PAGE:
IMDb > Barbra Streisand and Other Musical Instruments (1973) (TV)

Barbra Streisand and Other Musical Instruments (1973) (TV) More at IMDbPro »


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Larry Gelbart (dialogue written by)
Ken Welch (dialogue written by)
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  (in credits order)

Barbra Streisand ... Herself

Ray Charles ... Himself
Martin Erlichman ... Washing Machine Player

Directed by
Dwight Hemion 
Writing credits
(in alphabetical order)
Larry Gelbart  dialogue written by
Ken Welch  dialogue written by
Mitzie Welch  dialogue written by

Produced by
Martin Erlichman .... executive producer
Bill Glaze .... associate producer
Dwight Hemion .... producer
Joe Layton .... associate producer
Gary Smith .... producer
Film Editing by
John Hawkins (video tape editor)
Art Direction by
Brian Bartholomew 
Production Management
Bill Glaze .... unit production manager
Camera and Electrical Department
Brian Grant .... camera operator
Music Department
Jack Parnell .... musical director
Ken Welch .... special musical material
Mitzie Welch .... special musical material

Production CompaniesDistributors

Additional Details

Also Known As:
"Barbra Streisand... and Other Musical Instruments" - USA (DVD box title)
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52 min
Aspect Ratio:
1.33 : 1 See more »
Sound Mix:

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The World is a ConcertSee more »


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3 out of 3 people found the following review useful.
the world is a concerto, 31 January 2003
Author: petershelleyau from Sydney, Australia

Barbra Streisand's 5th special for television presents her voice as another musical instrument, in tandem with an orchestra, international music, and appliances; and shows her range in singing standards, gospel, faux-classical, and songs associated with her movies.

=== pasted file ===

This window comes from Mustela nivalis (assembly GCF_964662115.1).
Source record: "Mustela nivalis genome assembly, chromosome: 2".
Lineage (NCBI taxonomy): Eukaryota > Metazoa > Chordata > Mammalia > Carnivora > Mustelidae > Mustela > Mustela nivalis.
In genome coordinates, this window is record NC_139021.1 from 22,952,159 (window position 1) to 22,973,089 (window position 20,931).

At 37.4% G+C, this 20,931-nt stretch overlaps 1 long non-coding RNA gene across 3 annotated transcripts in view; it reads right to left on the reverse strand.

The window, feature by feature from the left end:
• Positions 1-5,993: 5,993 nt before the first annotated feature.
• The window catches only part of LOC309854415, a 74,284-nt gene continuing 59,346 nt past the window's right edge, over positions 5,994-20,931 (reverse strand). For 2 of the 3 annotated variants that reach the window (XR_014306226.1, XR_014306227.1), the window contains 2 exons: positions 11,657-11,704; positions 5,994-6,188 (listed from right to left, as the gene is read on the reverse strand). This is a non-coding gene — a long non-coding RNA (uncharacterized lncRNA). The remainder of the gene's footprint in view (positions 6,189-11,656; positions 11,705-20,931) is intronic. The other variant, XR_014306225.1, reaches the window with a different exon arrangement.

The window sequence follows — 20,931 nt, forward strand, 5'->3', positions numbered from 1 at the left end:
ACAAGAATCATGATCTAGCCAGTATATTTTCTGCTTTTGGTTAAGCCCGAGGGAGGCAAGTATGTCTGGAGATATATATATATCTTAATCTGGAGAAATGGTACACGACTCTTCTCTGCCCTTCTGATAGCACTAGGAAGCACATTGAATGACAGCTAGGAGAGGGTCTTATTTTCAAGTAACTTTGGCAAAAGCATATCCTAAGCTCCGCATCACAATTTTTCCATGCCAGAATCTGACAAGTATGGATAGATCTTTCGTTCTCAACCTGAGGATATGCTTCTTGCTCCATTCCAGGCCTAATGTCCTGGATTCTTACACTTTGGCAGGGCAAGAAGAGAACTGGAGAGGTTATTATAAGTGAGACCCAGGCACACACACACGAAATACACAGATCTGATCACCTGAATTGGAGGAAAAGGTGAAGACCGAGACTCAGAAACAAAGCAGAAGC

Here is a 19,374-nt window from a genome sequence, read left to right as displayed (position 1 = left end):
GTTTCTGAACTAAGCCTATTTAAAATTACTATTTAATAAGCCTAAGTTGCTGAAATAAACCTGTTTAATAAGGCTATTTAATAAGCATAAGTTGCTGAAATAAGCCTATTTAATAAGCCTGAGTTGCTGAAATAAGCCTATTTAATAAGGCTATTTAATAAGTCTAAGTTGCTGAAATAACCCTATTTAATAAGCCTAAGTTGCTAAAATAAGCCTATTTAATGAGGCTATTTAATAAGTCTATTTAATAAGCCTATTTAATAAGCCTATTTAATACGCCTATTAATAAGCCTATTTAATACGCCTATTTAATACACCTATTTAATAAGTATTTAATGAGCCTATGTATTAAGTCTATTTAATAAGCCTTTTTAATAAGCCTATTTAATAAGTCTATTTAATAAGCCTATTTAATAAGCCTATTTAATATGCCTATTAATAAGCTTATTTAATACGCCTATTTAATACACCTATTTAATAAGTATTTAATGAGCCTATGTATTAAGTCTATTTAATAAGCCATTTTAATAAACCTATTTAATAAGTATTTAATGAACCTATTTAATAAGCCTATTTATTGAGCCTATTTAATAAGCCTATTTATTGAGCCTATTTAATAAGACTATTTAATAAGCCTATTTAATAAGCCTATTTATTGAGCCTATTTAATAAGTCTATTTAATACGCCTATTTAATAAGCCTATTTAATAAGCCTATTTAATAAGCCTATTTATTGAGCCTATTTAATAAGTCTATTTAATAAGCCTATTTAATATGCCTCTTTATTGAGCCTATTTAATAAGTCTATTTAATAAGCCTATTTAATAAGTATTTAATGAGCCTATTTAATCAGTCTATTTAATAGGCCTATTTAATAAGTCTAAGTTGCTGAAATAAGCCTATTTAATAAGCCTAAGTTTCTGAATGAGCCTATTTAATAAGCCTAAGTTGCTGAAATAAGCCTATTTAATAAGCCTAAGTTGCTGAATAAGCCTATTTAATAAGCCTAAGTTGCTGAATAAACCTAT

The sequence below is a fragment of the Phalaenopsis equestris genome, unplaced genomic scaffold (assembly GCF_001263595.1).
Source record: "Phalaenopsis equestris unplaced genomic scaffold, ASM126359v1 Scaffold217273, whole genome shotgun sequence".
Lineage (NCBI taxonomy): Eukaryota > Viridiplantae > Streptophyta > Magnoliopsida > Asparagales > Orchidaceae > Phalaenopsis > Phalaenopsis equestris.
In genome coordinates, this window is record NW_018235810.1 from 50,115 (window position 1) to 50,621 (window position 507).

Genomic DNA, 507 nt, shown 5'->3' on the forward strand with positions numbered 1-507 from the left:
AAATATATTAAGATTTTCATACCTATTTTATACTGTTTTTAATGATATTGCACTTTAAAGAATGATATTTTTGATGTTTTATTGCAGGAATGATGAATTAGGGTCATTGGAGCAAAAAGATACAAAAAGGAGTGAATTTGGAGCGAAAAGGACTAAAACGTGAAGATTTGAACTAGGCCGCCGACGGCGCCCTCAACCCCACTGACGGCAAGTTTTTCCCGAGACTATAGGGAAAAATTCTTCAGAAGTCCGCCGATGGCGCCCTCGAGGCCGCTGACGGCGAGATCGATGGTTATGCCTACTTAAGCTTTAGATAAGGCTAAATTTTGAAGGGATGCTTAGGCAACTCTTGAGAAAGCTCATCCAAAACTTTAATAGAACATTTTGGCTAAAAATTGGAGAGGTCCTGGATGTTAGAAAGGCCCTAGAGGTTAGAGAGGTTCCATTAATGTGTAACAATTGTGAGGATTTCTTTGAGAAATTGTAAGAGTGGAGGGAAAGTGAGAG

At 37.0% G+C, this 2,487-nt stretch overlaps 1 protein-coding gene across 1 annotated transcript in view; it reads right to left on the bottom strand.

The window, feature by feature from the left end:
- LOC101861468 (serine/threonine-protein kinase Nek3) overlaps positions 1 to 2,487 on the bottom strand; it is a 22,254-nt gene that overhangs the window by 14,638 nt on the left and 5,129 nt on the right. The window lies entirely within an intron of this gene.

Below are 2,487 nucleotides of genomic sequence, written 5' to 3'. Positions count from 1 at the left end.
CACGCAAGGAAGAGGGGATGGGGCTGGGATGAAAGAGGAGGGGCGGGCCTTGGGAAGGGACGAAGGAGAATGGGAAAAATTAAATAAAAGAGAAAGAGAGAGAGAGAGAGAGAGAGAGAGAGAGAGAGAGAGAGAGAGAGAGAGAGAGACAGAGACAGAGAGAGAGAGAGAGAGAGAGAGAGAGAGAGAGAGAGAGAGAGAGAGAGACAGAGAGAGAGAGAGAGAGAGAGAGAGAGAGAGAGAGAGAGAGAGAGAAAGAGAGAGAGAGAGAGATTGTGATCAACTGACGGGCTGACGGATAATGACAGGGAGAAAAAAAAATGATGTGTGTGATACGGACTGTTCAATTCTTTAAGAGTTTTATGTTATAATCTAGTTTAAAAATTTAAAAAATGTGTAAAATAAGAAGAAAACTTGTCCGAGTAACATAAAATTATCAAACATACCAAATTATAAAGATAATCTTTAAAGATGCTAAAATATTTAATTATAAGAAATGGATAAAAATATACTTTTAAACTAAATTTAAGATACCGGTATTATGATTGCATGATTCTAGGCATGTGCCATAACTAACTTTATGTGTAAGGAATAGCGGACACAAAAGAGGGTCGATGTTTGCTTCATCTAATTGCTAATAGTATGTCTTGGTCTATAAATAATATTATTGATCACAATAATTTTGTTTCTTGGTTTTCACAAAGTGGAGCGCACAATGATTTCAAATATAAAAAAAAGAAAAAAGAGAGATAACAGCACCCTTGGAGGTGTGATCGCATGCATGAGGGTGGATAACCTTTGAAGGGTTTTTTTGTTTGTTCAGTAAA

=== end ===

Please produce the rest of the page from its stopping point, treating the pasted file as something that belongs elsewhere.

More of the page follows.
Streisand here has the tanned look and long grey-blonde hair she adopted in her 1972 feature What's Up Doc?, where her smooth skin is exposed, notably as she sensually undulates hanging from a rope during One Note Samba. A pink outfit she wears for Glad to be Unhappy pre-empts the dress Rose Morgan would wear at the wedding of her sister in her 1996 film The Mirror Has Two Faces, and Streisand's expressive face as she sings is juxtaposed with the Kabuki make-up of the Japanese player. I Got Rhythm is used the way I'm Late was used in her 1965 My Name is Barbra special, as a frame for other songs, and as in that show's sequence at Sak's Fifth Avenue, Streisand again shows what a clothes horse she is. This time she is seen as an Arabian belly dancer for People, Spanish flamenco for Second Hand Rose, in a sheer slip as a Indian American dinner in a pot for Don't Rain on My Parade, and as an African tribeswoman. (The sight of the Jewish shiksa pretending to be an Arab would have enraged zionists). These sequences, as well as her Sweet Inspiration/Where You Lead where she leads a chorus of African American's pre-empting the Great Day number in the 1975 feature Funny Lady, also display Streisand's underrated ability to dance.

Although the pre-recorded track Streisand mimes too is acceptable in I Got Rhythm because she is moving in a way that would stop her from singing live (though it dates detract from her long-held note of ‘more' at the end), it does upstage her Come Back to Me number and lessens the comic element of her fluster over the echo-chamber machines. She also fights to be heard against the orchestra in I Never Has Seen Snow and The World is a Concerto. The attention to the way she is lit in the Glad to be Unhappy number and The Sweetest Sound where she is back-lit with white gossamer, is in opposition to the fact that Streisand is seen in few close-ups.

The inclusion of Ray Charles as a guest star is a more conventional decision. From My Name is Barbra, Streisand had deliberately altered the norm of variety specials, by refusing to have guest stars. I966's Color Me Barbra got her out of the studio and into an art museum for the use of its paintings, and 1967's The Belle of 14th Street presented a vaudeville show, where Jason Robards and Lee Allen were co-stars, and as a filmed stage show conceit, we also had a cast audience. In this special, Charles is primarily used as an intro to her gospel singing, where she duets with him on Cryin' Time, after his remarkably long solo of Look What They've Done. This represents her shift in prefered music, in an attempt to give her a more youthful appeal. However perhaps the Charles factor also represents Streisand's realisation of the exhaustion factor inherent in the audience only having her, as well as her awareness that because of her success in film by this time, she no longer needed television as much as she did before.

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